California Chrome goes into Saturday’s Belmont Stakes hoping to be the first horse since Affirmed in 1978 to win horse racing’s triple crown (winning the Kentucky Derby, Preakness and Belmont Stakes). Dozens of horses have come up short after winning the first two races since Affirmed. It seems like it happens far more frequently than it does though.
After Sunday Silence finished 2nd in 1989, no horse got the first two legs until 1997. This started a run of three straight two and out horses. After a two year gap, there was another three year run, including Smarty Jones and Funny Cide, who both seemed like good bets to win it all. In the 9 years since only twice has a horse had a chance at history. Big Brown got hurt in the Belmont in 2008 and didn’t even finish, and I’ll Have Another was scratched leading up to the Belmont in 2012. In other words, it’s been 6 years since a horse has come out of the starting gate at Belmont Park with a chance, and 10 years since a horse (potentially) will cross the finish line still in the hunt.
In a couple of days, none of that will matter because in about 2 minutes time history will either be made, or it won’t. But the better question is, what’s better for the sport?
Horse racing has a very long history, and was dubbed the “Sport of Kings” long ago. There was a time when it was something that catered more to high society. But expect for three Saturdays in the Spring it has become more of a seedier landscape mostly traveled by heavy gamblers. Those three Saturdays draw everyone in though.
The Kentucky Derby is probably the most famous race in the world. It draws a massive crowd and massive attention. The Preakness stakes, run two weeks later, doesn’t draw the same excitement, but any attention it gets is focused on whether or not the horse than won in Kentucky can pull off another win. When that happens, the run up to the Belmont means something to even the casual racing fan (and perhaps casual sports fan in general). Part of that hook though, is that this hasn’t happened in 36 years. That means there are a good chunk of sports fans who have never seen a Triple Crown winner. Everyone holds their breath for two minutes on two Saturdays hoping for it to happen.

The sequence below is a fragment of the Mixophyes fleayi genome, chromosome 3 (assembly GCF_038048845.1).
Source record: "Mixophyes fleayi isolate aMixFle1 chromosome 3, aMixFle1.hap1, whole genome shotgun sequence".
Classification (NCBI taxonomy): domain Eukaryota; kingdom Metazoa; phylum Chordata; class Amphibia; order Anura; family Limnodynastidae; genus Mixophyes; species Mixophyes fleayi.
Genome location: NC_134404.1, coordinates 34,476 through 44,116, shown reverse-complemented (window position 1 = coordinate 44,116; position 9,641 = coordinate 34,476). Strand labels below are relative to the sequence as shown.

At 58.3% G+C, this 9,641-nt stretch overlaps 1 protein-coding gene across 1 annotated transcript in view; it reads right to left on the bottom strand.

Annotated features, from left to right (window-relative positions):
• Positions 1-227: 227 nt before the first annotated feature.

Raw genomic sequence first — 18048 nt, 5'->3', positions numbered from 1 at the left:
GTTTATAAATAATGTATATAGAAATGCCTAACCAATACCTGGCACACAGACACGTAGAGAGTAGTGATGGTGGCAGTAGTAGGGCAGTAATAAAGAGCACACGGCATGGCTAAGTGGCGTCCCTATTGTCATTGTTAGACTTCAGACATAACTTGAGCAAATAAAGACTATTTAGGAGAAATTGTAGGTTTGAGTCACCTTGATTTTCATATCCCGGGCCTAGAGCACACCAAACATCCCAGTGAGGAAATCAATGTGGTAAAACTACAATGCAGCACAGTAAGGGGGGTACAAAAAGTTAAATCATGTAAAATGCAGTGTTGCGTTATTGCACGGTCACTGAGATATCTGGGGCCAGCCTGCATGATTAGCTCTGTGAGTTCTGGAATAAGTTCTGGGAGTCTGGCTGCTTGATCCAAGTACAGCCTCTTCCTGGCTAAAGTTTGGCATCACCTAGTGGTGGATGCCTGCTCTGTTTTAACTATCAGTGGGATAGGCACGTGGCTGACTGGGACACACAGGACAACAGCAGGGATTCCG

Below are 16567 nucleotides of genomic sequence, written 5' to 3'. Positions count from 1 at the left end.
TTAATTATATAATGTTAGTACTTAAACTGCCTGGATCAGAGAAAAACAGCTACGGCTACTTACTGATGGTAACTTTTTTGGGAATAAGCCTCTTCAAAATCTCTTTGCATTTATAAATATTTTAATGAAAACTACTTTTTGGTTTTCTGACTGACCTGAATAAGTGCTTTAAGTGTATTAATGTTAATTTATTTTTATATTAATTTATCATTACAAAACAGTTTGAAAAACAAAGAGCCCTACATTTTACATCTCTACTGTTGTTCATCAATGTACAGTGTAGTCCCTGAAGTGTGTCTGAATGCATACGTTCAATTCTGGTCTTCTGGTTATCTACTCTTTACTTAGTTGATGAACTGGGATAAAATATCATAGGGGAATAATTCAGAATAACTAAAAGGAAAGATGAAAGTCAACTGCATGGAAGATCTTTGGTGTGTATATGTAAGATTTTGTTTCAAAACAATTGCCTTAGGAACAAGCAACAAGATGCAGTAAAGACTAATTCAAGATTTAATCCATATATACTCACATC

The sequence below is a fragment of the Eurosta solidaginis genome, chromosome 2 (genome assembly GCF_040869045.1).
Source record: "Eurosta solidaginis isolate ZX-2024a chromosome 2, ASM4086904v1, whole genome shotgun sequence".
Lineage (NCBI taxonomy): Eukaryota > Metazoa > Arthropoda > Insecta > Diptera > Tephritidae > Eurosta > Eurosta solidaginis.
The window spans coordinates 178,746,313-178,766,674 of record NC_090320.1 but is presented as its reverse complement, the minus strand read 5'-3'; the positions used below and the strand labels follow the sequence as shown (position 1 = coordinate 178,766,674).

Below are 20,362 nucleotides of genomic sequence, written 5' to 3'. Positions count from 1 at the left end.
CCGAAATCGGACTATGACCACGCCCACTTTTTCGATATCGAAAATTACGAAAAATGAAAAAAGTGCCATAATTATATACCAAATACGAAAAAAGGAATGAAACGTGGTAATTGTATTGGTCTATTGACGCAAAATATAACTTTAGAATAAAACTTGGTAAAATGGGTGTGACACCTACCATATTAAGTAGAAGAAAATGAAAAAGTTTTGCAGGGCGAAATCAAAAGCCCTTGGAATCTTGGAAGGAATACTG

But when it does, then what? No longer will people utter the words “not since Affirmed in 1978”, or “12/13/14/15 horses have won the first two legs but failed in the Belmont since the last Triple Crown winner.” And then, will anyone care? The 86 years the Red Sox had to wait for a World Series was a massive deal in 2004. When they won, it was the end of the “Curse of the Bambino.” But then they won in 2007. And again in 2013. And non-Boston fans didn’t care. The streak had long been broken. The allure was gone. The same thing will happen to the Cubs, who are going on 106 years since they won one. Once it happens, most people won’t care about their next one.
For at least two Saturdays every fall, horse racing is relevant again. It’s mainstream sports news, and gets to be mainstream news if a horse wins the first two. When the novelty goes away though, it’s hard to see most people having any interest. That’s why the best thing that can happen to horse racing is for California Chrome to come up short on Saturday, so the streak lives on. Otherwise, people won’t care.